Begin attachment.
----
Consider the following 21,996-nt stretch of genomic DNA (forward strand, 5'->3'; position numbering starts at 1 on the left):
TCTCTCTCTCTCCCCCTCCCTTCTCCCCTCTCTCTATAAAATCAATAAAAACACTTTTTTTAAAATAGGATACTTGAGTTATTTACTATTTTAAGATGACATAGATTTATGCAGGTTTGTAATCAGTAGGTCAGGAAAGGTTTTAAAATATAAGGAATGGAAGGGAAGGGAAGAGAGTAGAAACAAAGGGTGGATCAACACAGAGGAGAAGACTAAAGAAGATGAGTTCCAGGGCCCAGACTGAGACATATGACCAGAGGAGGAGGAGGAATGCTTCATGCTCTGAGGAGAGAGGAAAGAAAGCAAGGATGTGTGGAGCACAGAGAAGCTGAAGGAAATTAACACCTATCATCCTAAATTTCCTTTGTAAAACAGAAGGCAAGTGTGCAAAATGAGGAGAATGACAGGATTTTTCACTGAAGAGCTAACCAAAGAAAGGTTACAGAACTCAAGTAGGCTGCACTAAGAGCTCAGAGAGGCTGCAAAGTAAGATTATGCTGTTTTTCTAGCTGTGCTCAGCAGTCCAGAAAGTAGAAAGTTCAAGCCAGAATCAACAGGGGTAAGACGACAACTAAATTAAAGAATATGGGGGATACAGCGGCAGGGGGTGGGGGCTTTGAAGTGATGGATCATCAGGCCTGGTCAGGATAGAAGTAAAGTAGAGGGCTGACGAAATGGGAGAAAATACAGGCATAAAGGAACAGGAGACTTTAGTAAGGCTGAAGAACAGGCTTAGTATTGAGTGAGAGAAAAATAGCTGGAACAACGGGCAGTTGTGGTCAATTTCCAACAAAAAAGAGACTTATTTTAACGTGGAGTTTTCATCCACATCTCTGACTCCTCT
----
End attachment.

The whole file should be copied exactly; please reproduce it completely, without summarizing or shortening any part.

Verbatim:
Consider the following 21,996-nt stretch of genomic DNA (forward strand, 5'->3'; position numbering starts at 1 on the left):
TCTCTCTCTCTCCCCCTCCCTTCTCCCCTCTCTCTATAAAATCAATAAAAACACTTTTTTTAAAATAGGATACTTGAGTTATTTACTATTTTAAGATGACATAGATTTATGCAGGTTTGTAATCAGTAGGTCAGGAAAGGTTTTAAAATATAAGGAATGGAAGGGAAGGGAAGAGAGTAGAAACAAAGGGTGGATCAACACAGAGGAGAAGACTAAAGAAGATGAGTTCCAGGGCCCAGACTGAGACATATGACCAGAGGAGGAGGAGGAATGCTTCATGCTCTGAGGAGAGAGGAAAGAAAGCAAGGATGTGTGGAGCACAGAGAAGCTGAAGGAAATTAACACCTATCATCCTAAATTTCCTTTGTAAAACAGAAGGCAAGTGTGCAAAATGAGGAGAATGACAGGATTTTTCACTGAAGAGCTAACCAAAGAAAGGTTACAGAACTCAAGTAGGCTGCACTAAGAGCTCAGAGAGGCTGCAAAGTAAGATTATGCTGTTTTTCTAGCTGTGCTCAGCAGTCCAGAAAGTAGAAAGTTCAAGCCAGAATCAACAGGGGTAAGACGACAACTAAATTAAAGAATATGGGGGATACAGCGGCAGGGGGTGGGGGCTTTGAAGTGATGGATCATCAGGCCTGGTCAGGATAGAAGTAAAGTAGAGGGCTGACGAAATGGGAGAAAATACAGGCATAAAGGAACAGGAGACTTTAGTAAGGCTGAAGAACAGGCTTAGTATTGAGTGAGAGAAAAATAGCTGGAACAACGGGCAGTTGTGGTCAATTTCCAACAAAAAAGAGACTTATTTTAACGTGGAGTTTTCATCCACATCTCTGACTCCTCT